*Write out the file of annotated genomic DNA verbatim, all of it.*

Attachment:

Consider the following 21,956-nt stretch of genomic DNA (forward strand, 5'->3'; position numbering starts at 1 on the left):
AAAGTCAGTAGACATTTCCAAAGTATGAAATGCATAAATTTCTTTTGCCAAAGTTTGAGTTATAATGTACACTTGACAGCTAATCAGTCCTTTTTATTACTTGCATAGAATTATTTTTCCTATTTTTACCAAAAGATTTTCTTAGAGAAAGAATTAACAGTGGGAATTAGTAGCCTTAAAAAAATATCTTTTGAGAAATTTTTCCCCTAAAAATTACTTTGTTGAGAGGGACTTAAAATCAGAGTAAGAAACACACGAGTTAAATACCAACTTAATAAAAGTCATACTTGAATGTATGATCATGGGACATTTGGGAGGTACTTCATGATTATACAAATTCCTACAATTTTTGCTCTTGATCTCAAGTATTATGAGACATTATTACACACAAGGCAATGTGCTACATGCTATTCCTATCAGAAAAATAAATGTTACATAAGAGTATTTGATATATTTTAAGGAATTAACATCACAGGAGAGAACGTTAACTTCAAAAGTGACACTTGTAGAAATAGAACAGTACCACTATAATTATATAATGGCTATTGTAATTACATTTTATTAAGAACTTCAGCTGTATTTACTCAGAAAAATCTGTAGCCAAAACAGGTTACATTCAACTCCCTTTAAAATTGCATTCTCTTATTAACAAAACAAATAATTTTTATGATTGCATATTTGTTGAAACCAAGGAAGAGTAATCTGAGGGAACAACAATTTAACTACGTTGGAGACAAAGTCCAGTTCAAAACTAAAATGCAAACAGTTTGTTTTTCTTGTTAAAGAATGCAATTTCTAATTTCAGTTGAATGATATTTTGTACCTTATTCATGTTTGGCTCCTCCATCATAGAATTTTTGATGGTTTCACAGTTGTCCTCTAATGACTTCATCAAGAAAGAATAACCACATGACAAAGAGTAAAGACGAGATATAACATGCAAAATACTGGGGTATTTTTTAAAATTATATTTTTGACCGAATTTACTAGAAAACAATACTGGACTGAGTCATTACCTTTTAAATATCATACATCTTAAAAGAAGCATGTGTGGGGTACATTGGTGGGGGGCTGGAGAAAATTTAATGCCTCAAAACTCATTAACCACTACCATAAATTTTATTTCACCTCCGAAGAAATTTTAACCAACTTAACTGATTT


Consider the following 21,956-nt stretch of genomic DNA (forward strand, 5'->3'; position numbering starts at 1 on the left):
AAAGTCAGTAGACATTTCCAAAGTATGAAATGCATAAATTTCTTTTGCCAAAGTTTGAGTTATAATGTACACTTGACAGCTAATCAGTCCTTTTTATTACTTGCATAGAATTATTTTTCCTATTTTTACCAAAAGATTTTCTTAGAGAAAGAATTAACAGTGGGAATTAGTAGCCTTAAAAAAATATCTTTTGAGAAATTTTTCCCCTAAAAATTACTTTGTTGAGAGGGACTTAAAATCAGAGTAAGAAACACACGAGTTAAATACCAACTTAATAAAAGTCATACTTGAATGTATGATCATGGGACATTTGGGAGGTACTTCATGATTATACAAATTCCTACAATTTTTGCTCTTGATCTCAAGTATTATGAGACATTATTACACACAAGGCAATGTGCTACATGCTATTCCTATCAGAAAAATAAATGTTACATAAGAGTATTTGATATATTTTAAGGAATTAACATCACAGGAGAGAACGTTAACTTCAAAAGTGACACTTGTAGAAATAGAACAGTACCACTATAATTATATAATGGCTATTGTAATTACATTTTATTAAGAACTTCAGCTGTATTTACTCAGAAAAATCTGTAGCCAAAACAGGTTACATTCAACTCCCTTTAAAATTGCATTCTCTTATTAACAAAACAAATAATTTTTATGATTGCATATTTGTTGAAACCAAGGAAGAGTAATCTGAGGGAACAACAATTTAACTACGTTGGAGACAAAGTCCAGTTCAAAACTAAAATGCAAACAGTTTGTTTTTCTTGTTAAAGAATGCAATTTCTAATTTCAGTTGAATGATATTTTGTACCTTATTCATGTTTGGCTCCTCCATCATAGAATTTTTGATGGTTTCACAGTTGTCCTCTAATGACTTCATCAAGAAAGAATAACCACATGACAAAGAGTAAAGACGAGATATAACATGCAAAATACTGGGGTATTTTTTAAAATTATATTTTTGACCGAATTTACTAGAAAACAATACTGGACTGAGTCATTACCTTTTAAATATCATACATCTTAAAAGAAGCATGTGTGGGGTACATTGGTGGGGGGCTGGAGAAAATTTAATGCCTCAAAACTCATTAACCACTACCATAAATTTTATTTCACCTCCGAAGAAATTTTAACCAACTTAACTGATTT